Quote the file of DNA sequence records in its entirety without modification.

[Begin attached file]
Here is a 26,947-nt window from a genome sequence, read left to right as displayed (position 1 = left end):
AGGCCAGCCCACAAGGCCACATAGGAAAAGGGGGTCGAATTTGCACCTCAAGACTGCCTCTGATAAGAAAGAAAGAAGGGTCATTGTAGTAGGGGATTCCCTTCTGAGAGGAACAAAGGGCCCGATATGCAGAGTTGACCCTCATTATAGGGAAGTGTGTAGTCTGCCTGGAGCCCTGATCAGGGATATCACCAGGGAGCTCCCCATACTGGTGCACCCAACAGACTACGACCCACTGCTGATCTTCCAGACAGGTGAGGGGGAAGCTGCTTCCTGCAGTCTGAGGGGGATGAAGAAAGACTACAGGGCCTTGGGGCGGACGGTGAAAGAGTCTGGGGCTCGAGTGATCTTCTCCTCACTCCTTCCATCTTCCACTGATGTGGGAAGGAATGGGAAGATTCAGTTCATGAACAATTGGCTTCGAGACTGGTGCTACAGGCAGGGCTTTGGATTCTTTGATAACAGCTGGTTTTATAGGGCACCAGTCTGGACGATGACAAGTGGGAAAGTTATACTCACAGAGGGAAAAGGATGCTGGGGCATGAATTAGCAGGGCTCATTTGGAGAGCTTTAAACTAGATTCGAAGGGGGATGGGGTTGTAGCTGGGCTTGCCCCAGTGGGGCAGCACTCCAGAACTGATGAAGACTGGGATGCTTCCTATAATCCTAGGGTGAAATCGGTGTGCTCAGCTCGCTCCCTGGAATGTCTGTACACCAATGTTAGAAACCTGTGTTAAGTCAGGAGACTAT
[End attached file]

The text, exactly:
Here is a 26,947-nt window from a genome sequence, read left to right as displayed (position 1 = left end):
AGGCCAGCCCACAAGGCCACATAGGAAAAGGGGGTCGAATTTGCACCTCAAGACTGCCTCTGATAAGAAAGAAAGAAGGGTCATTGTAGTAGGGGATTCCCTTCTGAGAGGAACAAAGGGCCCGATATGCAGAGTTGACCCTCATTATAGGGAAGTGTGTAGTCTGCCTGGAGCCCTGATCAGGGATATCACCAGGGAGCTCCCCATACTGGTGCACCCAACAGACTACGACCCACTGCTGATCTTCCAGACAGGTGAGGGGGAAGCTGCTTCCTGCAGTCTGAGGGGGATGAAGAAAGACTACAGGGCCTTGGGGCGGACGGTGAAAGAGTCTGGGGCTCGAGTGATCTTCTCCTCACTCCTTCCATCTTCCACTGATGTGGGAAGGAATGGGAAGATTCAGTTCATGAACAATTGGCTTCGAGACTGGTGCTACAGGCAGGGCTTTGGATTCTTTGATAACAGCTGGTTTTATAGGGCACCAGTCTGGACGATGACAAGTGGGAAAGTTATACTCACAGAGGGAAAAGGATGCTGGGGCATGAATTAGCAGGGCTCATTTGGAGAGCTTTAAACTAGATTCGAAGGGGGATGGGGTTGTAGCTGGGCTTGCCCCAGTGGGGCAGCACTCCAGAACTGATGAAGACTGGGATGCTTCCTATAATCCTAGGGTGAAATCGGTGTGCTCAGCTCGCTCCCTGGAATGTCTGTACACCAATGTTAGAAACCTGTGTTAAGTCAGGAGACTAT